Carbon stars, also known as C stars, have carbon/oxygen ratios that are typically four to five times higher than those of normal red giants and show little trace of the light metal oxide bands that are the usual red giant hallmark. They resemble S stars in their relative proportion of heavy and light metals, but contain far more carbon in their upper layers. The carbon is likely the dredged-up ashes of nuclear helium burning in the stellar interior. Carbon stars lose a significant fraction of their total mass in the form of a stellar wind which ultimately enriches the interstellar medium – the source of material for future generations of stars.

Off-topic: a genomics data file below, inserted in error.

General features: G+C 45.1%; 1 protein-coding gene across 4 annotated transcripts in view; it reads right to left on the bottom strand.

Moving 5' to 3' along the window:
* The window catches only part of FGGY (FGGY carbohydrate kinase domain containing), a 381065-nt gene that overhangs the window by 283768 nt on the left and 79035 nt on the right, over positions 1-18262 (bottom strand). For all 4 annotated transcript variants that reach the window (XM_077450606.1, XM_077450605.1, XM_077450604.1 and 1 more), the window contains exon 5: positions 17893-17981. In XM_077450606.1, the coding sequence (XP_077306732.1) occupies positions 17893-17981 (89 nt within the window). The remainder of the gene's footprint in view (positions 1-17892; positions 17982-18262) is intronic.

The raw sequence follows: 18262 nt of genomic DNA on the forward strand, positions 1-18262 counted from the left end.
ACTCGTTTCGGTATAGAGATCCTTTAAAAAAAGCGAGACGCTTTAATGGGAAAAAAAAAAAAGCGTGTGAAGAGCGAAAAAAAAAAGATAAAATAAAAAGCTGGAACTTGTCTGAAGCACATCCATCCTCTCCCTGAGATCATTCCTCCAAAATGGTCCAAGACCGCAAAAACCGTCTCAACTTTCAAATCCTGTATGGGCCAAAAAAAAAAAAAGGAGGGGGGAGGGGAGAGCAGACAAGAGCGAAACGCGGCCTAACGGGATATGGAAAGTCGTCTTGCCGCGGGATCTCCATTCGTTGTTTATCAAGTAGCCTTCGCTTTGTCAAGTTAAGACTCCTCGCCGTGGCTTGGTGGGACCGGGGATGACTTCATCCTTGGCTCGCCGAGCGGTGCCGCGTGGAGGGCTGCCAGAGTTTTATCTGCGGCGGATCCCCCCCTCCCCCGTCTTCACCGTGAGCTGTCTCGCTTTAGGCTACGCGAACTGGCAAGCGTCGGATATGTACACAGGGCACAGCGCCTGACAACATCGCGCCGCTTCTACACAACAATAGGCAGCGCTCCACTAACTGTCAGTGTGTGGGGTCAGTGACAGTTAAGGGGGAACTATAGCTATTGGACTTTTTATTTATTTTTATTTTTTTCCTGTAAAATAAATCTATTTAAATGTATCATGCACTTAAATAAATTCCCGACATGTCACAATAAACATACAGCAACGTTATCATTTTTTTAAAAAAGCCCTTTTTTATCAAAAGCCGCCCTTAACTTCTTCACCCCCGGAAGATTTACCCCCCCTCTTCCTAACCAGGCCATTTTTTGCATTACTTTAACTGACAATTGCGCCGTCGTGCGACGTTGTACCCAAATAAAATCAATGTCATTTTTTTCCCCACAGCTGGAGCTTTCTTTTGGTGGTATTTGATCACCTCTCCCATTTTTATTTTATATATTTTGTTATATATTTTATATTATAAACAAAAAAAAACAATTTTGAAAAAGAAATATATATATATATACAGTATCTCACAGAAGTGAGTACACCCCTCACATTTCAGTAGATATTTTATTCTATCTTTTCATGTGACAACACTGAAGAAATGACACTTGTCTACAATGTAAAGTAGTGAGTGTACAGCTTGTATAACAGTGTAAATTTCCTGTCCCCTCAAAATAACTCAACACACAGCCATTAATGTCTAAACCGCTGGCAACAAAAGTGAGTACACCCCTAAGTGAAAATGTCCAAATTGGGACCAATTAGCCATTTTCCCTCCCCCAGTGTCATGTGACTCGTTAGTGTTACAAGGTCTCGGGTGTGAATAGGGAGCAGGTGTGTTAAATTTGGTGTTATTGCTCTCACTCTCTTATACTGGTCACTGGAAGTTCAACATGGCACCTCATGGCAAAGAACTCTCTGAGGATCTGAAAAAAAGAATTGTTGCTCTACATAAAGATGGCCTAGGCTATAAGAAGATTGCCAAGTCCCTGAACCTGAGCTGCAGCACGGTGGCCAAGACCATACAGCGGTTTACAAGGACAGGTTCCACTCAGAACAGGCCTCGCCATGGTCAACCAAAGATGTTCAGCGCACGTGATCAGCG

Carbon stars were previously classified as stars of spectral type R (hotter, with surface temperatures of 4,000 to 5,000 K) and N (up to 10 times more luminous but cooler, with a temperature of about 3,000 K). They are typically associated with some circumstellar material in the form of sooty shells, disks, or clouds. Examples include TT Cygni (shown in the accompanying image) and U Camelopardalis.
Related entries• CH star
• CN star
Related categories• TYPES OF STAR
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